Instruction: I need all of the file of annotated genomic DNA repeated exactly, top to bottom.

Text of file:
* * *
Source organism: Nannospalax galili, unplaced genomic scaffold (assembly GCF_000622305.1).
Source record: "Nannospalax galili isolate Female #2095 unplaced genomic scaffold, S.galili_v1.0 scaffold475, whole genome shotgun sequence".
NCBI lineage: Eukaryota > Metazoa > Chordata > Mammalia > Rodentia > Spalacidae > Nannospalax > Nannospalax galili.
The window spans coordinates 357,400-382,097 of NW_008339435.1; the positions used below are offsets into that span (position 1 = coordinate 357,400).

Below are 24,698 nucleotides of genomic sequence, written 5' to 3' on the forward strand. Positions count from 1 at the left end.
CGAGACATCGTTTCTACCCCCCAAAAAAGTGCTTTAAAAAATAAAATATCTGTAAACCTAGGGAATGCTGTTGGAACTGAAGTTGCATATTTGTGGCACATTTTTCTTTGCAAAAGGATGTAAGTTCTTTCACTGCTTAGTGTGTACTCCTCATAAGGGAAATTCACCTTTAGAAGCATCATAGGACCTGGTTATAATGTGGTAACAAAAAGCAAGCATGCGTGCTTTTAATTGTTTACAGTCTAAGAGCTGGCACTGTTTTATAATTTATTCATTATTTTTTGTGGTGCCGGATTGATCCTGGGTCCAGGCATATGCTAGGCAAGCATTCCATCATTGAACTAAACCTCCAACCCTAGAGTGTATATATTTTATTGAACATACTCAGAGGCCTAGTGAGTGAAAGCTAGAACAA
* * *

Source organism: Nannospalax galili, unplaced genomic scaffold (assembly GCF_000622305.1).
Source record: "Nannospalax galili isolate Female #2095 unplaced genomic scaffold, S.galili_v1.0 scaffold475, whole genome shotgun sequence".
NCBI lineage: Eukaryota > Metazoa > Chordata > Mammalia > Rodentia > Spalacidae > Nannospalax > Nannospalax galili.
The window spans coordinates 357,400-382,097 of NW_008339435.1; the positions used below are offsets into that span (position 1 = coordinate 357,400).

Below are 24,698 nucleotides of genomic sequence, written 5' to 3' on the forward strand. Positions count from 1 at the left end.
CGAGACATCGTTTCTACCCCCCAAAAAAGTGCTTTAAAAAATAAAATATCTGTAAACCTAGGGAATGCTGTTGGAACTGAAGTTGCATATTTGTGGCACATTTTTCTTTGCAAAAGGATGTAAGTTCTTTCACTGCTTAGTGTGTACTCCTCATAAGGGAAATTCACCTTTAGAAGCATCATAGGACCTGGTTATAATGTGGTAACAAAAAGCAAGCATGCGTGCTTTTAATTGTTTACAGTCTAAGAGCTGGCACTGTTTTATAATTTATTCATTATTTTTTGTGGTGCCGGATTGATCCTGGGTCCAGGCATATGCTAGGCAAGCATTCCATCATTGAACTAAACCTCCAACCCTAGAGTGTATATATTTTATTGAACATACTCAGAGGCCTAGTGAGTGAAAGCTAGAACAA